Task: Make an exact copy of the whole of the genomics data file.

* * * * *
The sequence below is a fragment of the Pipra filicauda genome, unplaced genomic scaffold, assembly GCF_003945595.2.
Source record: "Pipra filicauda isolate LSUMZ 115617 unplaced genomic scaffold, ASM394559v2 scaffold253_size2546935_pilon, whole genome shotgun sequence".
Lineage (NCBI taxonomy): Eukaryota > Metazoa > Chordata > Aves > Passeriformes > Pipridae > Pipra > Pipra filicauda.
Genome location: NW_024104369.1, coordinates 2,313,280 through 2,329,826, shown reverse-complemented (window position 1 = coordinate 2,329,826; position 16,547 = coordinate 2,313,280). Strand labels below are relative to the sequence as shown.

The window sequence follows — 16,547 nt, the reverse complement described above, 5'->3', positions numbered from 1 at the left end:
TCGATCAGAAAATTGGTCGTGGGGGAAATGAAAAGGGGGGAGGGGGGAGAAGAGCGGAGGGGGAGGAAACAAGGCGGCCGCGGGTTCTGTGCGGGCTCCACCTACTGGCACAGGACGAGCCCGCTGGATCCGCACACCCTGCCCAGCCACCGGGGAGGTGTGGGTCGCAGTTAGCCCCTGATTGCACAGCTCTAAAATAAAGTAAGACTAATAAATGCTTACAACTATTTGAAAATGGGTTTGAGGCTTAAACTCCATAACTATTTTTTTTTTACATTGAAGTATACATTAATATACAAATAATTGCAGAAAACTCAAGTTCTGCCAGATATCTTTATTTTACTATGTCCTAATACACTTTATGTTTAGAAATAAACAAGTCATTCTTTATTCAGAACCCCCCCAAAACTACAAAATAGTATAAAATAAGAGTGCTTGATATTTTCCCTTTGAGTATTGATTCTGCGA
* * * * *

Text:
The sequence below is a fragment of the Pipra filicauda genome, unplaced genomic scaffold, assembly GCF_003945595.2.
Source record: "Pipra filicauda isolate LSUMZ 115617 unplaced genomic scaffold, ASM394559v2 scaffold253_size2546935_pilon, whole genome shotgun sequence".
Lineage (NCBI taxonomy): Eukaryota > Metazoa > Chordata > Aves > Passeriformes > Pipridae > Pipra > Pipra filicauda.
Genome location: NW_024104369.1, coordinates 2,313,280 through 2,329,826, shown reverse-complemented (window position 1 = coordinate 2,329,826; position 16,547 = coordinate 2,313,280). Strand labels below are relative to the sequence as shown.

The window sequence follows — 16,547 nt, the reverse complement described above, 5'->3', positions numbered from 1 at the left end:
TCGATCAGAAAATTGGTCGTGGGGGAAATGAAAAGGGGGGAGGGGGGAGAAGAGCGGAGGGGGAGGAAACAAGGCGGCCGCGGGTTCTGTGCGGGCTCCACCTACTGGCACAGGACGAGCCCGCTGGATCCGCACACCCTGCCCAGCCACCGGGGAGGTGTGGGTCGCAGTTAGCCCCTGATTGCACAGCTCTAAAATAAAGTAAGACTAATAAATGCTTACAACTATTTGAAAATGGGTTTGAGGCTTAAACTCCATAACTATTTTTTTTTTACATTGAAGTATACATTAATATACAAATAATTGCAGAAAACTCAAGTTCTGCCAGATATCTTTATTTTACTATGTCCTAATACACTTTATGTTTAGAAATAAACAAGTCATTCTTTATTCAGAACCCCCCCAAAACTACAAAATAGTATAAAATAAGAGTGCTTGATATTTTCCCTTTGAGTATTGATTCTGCGA